Saturday, May 30, 2009

Rebecca by Daphne Du Maurier

Rating: 3 out of 5 Stars
Pages: 376
Genre: Fiction
Publication Date: 1938

Synopsis (From Inside Cover):

Set at the great Cornwall estate of Manderley, one of the most famous country houses in England, the story has an immediate urgency, a brilliantly created atmosphere of suspense. As the novel opens, Manderley's glamours mistress, Rebecca, has been dead for eight months - drowned in a tragic sailing accident. But her legacy lives on, especially in the mind of Maxim de Winter's young and frightened second wife. Through her eyes we come to know Rebecca, from the tall and sloping R with which she signed her name, to the way she meticulously organized the magnificent annual costume ball that was attended by the whole countryside.

Du Maurier's tale is deeply moving, weaving together the lives of her superbly drawn characters to create an atmosphere that alternates between the doom of impending disaster and the ecstasy of an exquisite love story, and delving deeply into the inner working of the minds of men and women to create this unforgettable drama.

I have heard many great things about Du Maurier's Rebecca, all the reviews that I have read have been great. I think that I am suffering from a case of high expectations. I just felt that Rebecca was okay. Not a bad novel but not a great one either.

The writing was overall superb. I really had no problem with Du Maurier's writing style. The novel is done through first person. The female narrator goes unnamed, which allows for a little bit of mystery. I thought that the writing was very fluid. The author (or narrator in this case) was very good at giving just the right amount of detail. I was able to see the scenes that where describe in my mind, without her going into great detail.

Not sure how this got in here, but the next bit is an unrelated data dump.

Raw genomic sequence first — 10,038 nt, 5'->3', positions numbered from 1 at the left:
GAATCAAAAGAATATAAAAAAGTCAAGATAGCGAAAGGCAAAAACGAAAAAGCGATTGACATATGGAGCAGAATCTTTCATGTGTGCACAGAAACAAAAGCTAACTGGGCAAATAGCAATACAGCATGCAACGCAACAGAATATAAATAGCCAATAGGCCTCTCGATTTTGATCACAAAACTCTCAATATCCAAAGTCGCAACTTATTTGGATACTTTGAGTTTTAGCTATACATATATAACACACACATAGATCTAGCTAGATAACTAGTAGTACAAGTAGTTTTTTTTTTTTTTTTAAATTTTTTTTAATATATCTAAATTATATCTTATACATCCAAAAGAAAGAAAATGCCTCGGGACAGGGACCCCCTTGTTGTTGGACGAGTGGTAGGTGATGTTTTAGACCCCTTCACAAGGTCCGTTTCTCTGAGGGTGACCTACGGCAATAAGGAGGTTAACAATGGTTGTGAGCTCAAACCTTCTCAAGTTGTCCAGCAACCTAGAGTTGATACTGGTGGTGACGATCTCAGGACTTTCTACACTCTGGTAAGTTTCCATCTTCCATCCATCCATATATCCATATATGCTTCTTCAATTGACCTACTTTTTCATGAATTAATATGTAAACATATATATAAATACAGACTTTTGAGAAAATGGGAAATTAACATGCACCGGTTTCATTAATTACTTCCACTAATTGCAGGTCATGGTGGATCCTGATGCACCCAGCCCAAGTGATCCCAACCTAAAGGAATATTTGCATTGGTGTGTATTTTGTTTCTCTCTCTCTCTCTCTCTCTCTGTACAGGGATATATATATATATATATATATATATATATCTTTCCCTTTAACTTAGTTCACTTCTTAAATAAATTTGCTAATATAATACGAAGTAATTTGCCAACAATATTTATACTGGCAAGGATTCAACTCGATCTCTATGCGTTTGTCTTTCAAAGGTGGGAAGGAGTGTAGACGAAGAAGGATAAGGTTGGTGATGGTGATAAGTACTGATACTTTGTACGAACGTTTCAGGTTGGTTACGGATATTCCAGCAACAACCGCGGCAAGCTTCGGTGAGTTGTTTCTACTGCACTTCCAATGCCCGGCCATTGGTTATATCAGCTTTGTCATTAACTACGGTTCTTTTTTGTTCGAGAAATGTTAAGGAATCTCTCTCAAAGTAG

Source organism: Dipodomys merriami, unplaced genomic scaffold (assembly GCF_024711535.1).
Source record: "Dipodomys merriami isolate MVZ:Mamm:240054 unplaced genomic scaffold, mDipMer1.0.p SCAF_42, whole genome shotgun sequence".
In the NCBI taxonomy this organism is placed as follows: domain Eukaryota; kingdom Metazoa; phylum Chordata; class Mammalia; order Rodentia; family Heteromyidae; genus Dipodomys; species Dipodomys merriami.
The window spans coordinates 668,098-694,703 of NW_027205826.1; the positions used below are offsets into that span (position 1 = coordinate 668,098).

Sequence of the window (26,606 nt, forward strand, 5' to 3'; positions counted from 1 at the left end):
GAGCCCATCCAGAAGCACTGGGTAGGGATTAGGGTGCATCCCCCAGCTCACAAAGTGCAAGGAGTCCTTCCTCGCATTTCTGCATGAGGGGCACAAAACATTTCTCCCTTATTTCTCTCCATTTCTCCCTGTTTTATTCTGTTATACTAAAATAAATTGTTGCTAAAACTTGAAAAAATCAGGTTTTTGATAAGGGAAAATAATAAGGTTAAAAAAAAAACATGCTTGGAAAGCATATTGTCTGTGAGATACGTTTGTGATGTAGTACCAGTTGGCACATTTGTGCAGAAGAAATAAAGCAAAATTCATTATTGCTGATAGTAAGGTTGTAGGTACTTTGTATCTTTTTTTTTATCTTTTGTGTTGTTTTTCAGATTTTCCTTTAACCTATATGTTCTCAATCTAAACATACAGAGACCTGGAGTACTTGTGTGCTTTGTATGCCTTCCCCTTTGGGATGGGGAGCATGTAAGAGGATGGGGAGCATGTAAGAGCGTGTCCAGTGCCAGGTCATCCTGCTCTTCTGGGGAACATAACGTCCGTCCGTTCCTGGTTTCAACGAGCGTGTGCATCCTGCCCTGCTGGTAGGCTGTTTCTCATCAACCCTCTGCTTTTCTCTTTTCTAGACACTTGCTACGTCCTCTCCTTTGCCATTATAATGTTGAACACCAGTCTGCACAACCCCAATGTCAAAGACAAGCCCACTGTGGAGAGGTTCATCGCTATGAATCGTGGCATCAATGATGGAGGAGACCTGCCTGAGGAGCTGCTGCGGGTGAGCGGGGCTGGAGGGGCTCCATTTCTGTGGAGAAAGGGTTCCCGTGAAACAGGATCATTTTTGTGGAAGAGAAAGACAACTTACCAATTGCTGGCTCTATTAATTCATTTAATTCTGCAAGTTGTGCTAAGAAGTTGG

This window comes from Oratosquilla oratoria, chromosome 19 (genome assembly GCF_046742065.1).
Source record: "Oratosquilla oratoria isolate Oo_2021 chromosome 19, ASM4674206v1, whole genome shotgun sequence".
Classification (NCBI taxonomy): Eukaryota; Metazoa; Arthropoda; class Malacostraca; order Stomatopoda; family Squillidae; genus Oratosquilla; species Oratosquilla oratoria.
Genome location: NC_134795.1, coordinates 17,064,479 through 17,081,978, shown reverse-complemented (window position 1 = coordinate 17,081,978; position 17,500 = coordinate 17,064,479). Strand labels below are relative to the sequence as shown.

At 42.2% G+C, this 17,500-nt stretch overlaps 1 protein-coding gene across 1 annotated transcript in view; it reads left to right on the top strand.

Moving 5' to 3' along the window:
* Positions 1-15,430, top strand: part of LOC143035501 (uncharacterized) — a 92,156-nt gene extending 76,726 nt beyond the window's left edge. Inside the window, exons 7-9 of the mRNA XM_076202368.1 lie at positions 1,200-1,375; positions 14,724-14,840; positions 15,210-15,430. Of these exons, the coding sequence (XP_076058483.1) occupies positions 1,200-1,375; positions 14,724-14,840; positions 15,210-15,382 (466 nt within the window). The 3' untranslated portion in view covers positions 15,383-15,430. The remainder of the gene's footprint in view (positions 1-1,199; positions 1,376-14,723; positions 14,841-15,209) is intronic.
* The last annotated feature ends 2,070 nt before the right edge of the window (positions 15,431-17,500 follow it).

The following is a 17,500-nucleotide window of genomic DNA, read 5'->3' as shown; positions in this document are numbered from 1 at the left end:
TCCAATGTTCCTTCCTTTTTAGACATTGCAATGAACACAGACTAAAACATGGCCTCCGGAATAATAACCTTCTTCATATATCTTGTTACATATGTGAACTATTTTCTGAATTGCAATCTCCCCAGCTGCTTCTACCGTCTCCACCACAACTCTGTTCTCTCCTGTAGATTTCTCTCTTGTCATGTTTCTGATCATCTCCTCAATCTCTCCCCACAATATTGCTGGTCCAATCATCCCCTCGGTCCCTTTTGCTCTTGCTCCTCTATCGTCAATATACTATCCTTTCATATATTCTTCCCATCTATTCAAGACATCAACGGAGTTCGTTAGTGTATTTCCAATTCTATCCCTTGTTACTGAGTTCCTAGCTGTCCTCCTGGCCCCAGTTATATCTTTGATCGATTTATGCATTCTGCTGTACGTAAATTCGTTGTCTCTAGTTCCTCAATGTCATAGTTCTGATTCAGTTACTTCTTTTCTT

The characters were okay. As stated before the main female character, our narrator, is never given a name. Non of the main characters ever say her first name and she never gives it to the reader. That leads to some interesting consequences. For me it lead me to give her a name, Margret. I don't know where that name came from but I could have swore that Du Maurier had mentioned it somewhere in the beginning. It also allows for her character to come out more. The other characters were interesting. Maxim de Winter was a mystery until almost a third of the way through the book. But most of the characters were, by the end of the book we find out how most of them all fit together. I can't say that anyone character stood out to me. I just wasn't able to connect to any of them.

I did not feel any of the suspense or mystery that I heard other readers talk about. I could see where parts of the story were going before it actually got there. The main mystery was not really a shock to me, not because I had already guessed it, but it fit into the overall story. I sort of found the whole story rather dull. I kept finding myself putting the book down and doing other things. Not picking it up for days later and not really excited to return to it.

Pros: Writing, Description
Cons: Sort of Boring

Overall Recommendation:
This isn't one of those books that I would go out of my way to recommend. If someone asked me about it I would say that it was "okay" but if someone asked me for a book recommendation this book would not be one of them.

Round The World Passage: England (5 out of 18)
Library Challenge (13 out of 25)
1% Well Read (4 out of 12)

Other Reviews:

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1 comment:

  1. I am sorry that you didn't like the book. You should try the movie, it is one of my all time faves.